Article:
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Malcolm Miller: "Reading" Chartres Cathedral

by Kathleen Lang

Chartres Cathedral, France, 1194 - 1226
Photo: Dr. Kathleen Cohen
Copyright CADRE Institute, 1997


Ask anyone who has visited Chartres Cathedral and they will tell you that no tour is complete without a lecture by Malcolm Miller.

Malcolm Miller was born in England and educated at King Edward VI School, Birmingham, and Durham University. He has lectured at Chartres Cathedral since 1958, speaking twice daily from Easter until November. Each winter he tours outside France to lecture at art galleries and museums.

During a recent visit to San Jose State University, those of us who haven't been to Chartres would get the opportunity to experience Mr. Miller's wealth of knowledge.

Most people wouldn't know the difference between one gothic cathedral and another-they're all large, have stained glass windows, and of course many include flying buttresses. But Chartres Cathedral, located near Paris, is different. It is the best preserved of all the medieval cathedrals. No small feat considering the many wars and religious upheavals that have taken place in that vicinity during the last millennium.


Chartres Cathedral, France - West Facade, Central Portal, 1145
Photo: Dr. Kathleen Cohen
Copyright CADRE Institute, 1997


According to Mr. Miller, the 13th century Chartres Cathedral can be compared to a library. And like a library, we may visit and read many books, maybe even re-read some books, but we will never read all the books. Chartres is much the same. Its contents: architectural design, statues, and stained glass are each like books and their respective images their text. What is remarkable in this new millennium, said Miller, is that much of Chartres can still be "read."


Chartres Cathedral, France - North Facade, Rose Window with five lancets, 1230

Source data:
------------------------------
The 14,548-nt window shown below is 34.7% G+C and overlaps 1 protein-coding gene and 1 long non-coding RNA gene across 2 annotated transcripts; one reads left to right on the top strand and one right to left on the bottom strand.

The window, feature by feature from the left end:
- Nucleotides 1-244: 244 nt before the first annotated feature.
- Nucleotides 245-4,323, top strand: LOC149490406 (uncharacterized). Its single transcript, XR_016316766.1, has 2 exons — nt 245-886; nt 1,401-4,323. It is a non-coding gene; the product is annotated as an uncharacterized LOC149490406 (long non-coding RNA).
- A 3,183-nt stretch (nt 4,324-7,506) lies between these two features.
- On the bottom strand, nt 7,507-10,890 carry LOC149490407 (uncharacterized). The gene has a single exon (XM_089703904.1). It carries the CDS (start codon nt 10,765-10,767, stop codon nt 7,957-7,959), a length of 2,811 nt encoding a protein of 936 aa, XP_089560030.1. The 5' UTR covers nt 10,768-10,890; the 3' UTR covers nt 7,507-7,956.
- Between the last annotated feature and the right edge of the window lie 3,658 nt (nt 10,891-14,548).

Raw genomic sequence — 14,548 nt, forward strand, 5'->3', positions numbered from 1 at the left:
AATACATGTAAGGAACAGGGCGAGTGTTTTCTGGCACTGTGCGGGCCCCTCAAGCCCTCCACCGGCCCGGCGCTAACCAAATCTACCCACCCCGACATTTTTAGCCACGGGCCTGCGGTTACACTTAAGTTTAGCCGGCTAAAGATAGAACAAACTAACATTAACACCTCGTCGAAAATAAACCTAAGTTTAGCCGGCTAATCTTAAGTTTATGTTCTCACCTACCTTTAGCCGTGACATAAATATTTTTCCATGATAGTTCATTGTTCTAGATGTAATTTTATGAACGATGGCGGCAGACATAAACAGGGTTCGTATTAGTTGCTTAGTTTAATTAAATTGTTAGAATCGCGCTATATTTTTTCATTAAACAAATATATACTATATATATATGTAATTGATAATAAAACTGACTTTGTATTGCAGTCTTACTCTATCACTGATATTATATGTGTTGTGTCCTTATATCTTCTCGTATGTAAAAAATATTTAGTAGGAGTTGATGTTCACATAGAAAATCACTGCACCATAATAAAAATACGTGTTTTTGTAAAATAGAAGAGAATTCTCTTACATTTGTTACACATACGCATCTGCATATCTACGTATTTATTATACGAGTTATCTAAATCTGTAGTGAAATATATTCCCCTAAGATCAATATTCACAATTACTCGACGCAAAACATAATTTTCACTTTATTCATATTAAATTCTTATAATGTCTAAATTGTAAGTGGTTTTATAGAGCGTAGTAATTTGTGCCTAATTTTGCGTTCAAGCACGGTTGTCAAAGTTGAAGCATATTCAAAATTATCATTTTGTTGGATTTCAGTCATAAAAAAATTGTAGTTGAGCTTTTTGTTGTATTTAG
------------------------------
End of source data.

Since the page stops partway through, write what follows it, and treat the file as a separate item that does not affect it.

Photo: Dr. Kathleen Cohen
Copyright CADRE Institute, 1997


The majority of his lecture was spent describing the iconographic programs of just a few stained glass windows (there are 176 in all). Perhaps the most amazing aspect of these windows is the fact that they are still intact. They were all removed and stored for safekeeping during both world wars and are currently undergoing extensive restoration. In fact, the comparison seen between the restored and the existing panels was truly extraordinary in its detail and color.

It was immediately apparent at this particular lecture, that Mr. Miller has quite a legion of fans. The audience consisted not only of the usual scholarly types, but also former tourists, who reminisced with each other about their earlier encounters with Mr. Miller.

Overall, his lecture was informative and engaging, but it left me wanting to see Chartres for myself. Now all I've got to do is to get to France and visit Malcolm Miller in his own "library."

For a brief description on Chartres Cathedral (and flying buttresses), please visit the Encyclopedia Britannica web site.

For more information and further bibliographic resources, you can link to the Wikipedia link for Chartres Cathedral.


Chartres Cathedral
by Malcolm Miller, Sonia Halliday (Photographer), Laura Lushington (Photographer)

Our Price: $19.99
Paperback - 96 pages


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